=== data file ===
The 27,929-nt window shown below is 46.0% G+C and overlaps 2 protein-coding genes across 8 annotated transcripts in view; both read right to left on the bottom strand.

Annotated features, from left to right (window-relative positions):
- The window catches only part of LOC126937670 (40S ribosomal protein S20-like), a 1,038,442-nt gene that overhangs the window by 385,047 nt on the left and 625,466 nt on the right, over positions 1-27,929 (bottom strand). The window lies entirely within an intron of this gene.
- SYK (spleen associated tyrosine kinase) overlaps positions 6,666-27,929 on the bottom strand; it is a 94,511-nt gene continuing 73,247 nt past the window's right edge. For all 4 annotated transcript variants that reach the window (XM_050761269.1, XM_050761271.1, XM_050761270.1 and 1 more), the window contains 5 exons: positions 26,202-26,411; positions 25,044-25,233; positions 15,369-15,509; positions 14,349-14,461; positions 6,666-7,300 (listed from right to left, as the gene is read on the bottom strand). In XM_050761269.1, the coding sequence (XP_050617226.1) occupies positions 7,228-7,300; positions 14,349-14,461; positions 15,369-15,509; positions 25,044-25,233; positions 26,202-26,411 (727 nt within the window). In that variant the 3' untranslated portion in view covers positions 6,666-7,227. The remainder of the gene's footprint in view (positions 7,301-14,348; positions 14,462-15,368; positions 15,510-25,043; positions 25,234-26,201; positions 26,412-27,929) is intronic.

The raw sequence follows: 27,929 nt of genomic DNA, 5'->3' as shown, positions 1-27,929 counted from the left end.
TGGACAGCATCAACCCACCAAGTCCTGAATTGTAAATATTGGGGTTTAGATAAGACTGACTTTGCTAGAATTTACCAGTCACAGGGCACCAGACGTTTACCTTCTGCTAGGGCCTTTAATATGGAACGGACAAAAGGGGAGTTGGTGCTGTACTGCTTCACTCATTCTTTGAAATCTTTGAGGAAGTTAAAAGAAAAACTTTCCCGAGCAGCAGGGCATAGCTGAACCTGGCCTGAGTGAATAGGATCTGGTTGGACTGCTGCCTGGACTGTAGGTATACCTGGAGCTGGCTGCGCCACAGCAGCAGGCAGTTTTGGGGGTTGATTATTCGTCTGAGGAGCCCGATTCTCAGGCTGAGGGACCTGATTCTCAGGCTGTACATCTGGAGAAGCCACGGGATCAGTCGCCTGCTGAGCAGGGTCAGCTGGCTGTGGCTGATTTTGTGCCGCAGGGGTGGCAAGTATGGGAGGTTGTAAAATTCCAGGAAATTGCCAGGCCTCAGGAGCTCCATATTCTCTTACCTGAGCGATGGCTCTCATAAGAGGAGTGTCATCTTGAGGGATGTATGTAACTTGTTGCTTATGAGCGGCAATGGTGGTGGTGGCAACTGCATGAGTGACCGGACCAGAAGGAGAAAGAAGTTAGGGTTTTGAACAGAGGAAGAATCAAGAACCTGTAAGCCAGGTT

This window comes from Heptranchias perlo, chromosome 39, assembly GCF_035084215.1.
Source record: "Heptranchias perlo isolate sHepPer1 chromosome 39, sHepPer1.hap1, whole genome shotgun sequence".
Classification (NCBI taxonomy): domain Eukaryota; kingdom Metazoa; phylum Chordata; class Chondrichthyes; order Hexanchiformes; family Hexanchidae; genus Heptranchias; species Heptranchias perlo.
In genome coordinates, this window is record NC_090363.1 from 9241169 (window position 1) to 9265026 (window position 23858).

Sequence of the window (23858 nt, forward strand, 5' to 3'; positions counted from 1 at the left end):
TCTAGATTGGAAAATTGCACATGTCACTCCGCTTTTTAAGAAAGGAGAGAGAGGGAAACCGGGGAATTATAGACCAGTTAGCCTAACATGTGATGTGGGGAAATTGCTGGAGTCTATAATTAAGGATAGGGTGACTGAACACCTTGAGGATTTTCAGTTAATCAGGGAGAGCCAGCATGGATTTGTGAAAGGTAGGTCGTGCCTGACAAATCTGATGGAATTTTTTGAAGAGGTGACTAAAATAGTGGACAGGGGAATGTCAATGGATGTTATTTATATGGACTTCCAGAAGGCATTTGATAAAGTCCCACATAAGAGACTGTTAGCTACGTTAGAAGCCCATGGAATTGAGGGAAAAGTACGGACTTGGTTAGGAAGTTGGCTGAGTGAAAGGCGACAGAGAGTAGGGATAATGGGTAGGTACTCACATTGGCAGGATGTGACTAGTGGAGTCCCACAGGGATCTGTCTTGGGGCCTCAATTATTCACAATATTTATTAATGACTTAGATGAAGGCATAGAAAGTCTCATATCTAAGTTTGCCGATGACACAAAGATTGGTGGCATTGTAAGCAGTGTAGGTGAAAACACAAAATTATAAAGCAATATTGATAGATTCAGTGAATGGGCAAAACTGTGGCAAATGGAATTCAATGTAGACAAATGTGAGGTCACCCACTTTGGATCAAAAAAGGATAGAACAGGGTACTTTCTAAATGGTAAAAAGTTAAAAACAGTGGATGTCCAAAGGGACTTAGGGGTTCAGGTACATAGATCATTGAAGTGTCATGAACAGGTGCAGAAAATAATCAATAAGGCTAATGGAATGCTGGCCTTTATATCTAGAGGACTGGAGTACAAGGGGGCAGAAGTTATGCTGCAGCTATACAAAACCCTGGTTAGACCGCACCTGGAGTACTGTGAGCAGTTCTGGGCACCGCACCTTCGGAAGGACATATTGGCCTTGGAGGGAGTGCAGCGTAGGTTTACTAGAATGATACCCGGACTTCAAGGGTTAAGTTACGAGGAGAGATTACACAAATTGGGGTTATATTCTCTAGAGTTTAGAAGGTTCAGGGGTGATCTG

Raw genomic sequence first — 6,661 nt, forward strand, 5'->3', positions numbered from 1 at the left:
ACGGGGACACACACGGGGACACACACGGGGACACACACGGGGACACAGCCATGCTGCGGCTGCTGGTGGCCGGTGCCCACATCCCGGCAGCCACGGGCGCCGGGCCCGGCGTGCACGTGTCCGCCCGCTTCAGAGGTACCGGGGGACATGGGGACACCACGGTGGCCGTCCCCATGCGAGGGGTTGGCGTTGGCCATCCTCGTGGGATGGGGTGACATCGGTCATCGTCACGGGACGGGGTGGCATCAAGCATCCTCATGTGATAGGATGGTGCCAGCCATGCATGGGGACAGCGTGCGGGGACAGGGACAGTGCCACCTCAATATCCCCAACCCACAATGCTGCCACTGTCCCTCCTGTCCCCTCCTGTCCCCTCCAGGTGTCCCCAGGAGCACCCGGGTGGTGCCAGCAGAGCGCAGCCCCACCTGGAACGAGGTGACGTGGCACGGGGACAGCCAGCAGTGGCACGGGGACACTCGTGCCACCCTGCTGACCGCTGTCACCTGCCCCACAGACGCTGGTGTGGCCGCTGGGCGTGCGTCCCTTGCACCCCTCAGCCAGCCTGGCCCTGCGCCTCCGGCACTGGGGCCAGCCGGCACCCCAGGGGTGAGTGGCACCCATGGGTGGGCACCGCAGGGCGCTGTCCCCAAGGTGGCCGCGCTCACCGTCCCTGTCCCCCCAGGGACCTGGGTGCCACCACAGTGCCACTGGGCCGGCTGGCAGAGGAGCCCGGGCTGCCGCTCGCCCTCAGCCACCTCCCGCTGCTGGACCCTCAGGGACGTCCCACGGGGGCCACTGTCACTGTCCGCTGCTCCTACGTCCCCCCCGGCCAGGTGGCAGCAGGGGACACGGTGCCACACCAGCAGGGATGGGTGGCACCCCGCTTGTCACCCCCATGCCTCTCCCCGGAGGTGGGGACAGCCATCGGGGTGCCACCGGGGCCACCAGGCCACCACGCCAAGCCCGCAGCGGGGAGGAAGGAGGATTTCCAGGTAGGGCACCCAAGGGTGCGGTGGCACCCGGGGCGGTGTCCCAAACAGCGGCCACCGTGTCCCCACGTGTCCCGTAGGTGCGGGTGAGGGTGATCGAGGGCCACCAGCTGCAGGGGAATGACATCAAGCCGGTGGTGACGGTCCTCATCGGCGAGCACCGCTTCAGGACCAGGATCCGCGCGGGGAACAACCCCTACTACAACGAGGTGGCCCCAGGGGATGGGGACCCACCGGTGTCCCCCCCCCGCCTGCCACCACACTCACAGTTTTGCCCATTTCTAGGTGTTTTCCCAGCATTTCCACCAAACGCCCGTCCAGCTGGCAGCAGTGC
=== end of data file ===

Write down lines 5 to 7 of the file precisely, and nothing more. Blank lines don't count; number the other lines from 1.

The raw sequence follows: 27,929 nt of genomic DNA, 5'->3' as shown, positions 1-27,929 counted from the left end.
TGGACAGCATCAACCCACCAAGTCCTGAATTGTAAATATTGGGGTTTAGATAAGACTGACTTTGCTAGAATTTACCAGTCACAGGGCACCAGACGTTTACCTTCTGCTAGGGCCTTTAATATGGAACGGACAAAAGGGGAGTTGGTGCTGTACTGCTTCACTCATTCTTTGAAATCTTTGAGGAAGTTAAAAGAAAAACTTTCCCGAGCAGCAGGGCATAGCTGAACCTGGCCTGAGTGAATAGGATCTGGTTGGACTGCTGCCTGGACTGTAGGTATACCTGGAGCTGGCTGCGCCACAGCAGCAGGCAGTTTTGGGGGTTGATTATTCGTCTGAGGAGCCCGATTCTCAGGCTGAGGGACCTGATTCTCAGGCTGTACATCTGGAGAAGCCACGGGATCAGTCGCCTGCTGAGCAGGGTCAGCTGGCTGTGGCTGATTTTGTGCCGCAGGGGTGGCAAGTATGGGAGGTTGTAAAATTCCAGGAAATTGCCAGGCCTCAGGAGCTCCATATTCTCTTACCTGAGCGATGGCTCTCATAAGAGGAGTGTCATCTTGAGGGATGTATGTAACTTGTTGCTTATGAGCGGCAATGGTGGTGGTGGCAACTGCATGAGTGACCGGACCAGAAGGAGAAAGAAGTTAGGGTTTTGAACAGAGGAAGAATCAAGAACCTGTAAGCCAGGTT

This window comes from Heptranchias perlo, chromosome 39, assembly GCF_035084215.1.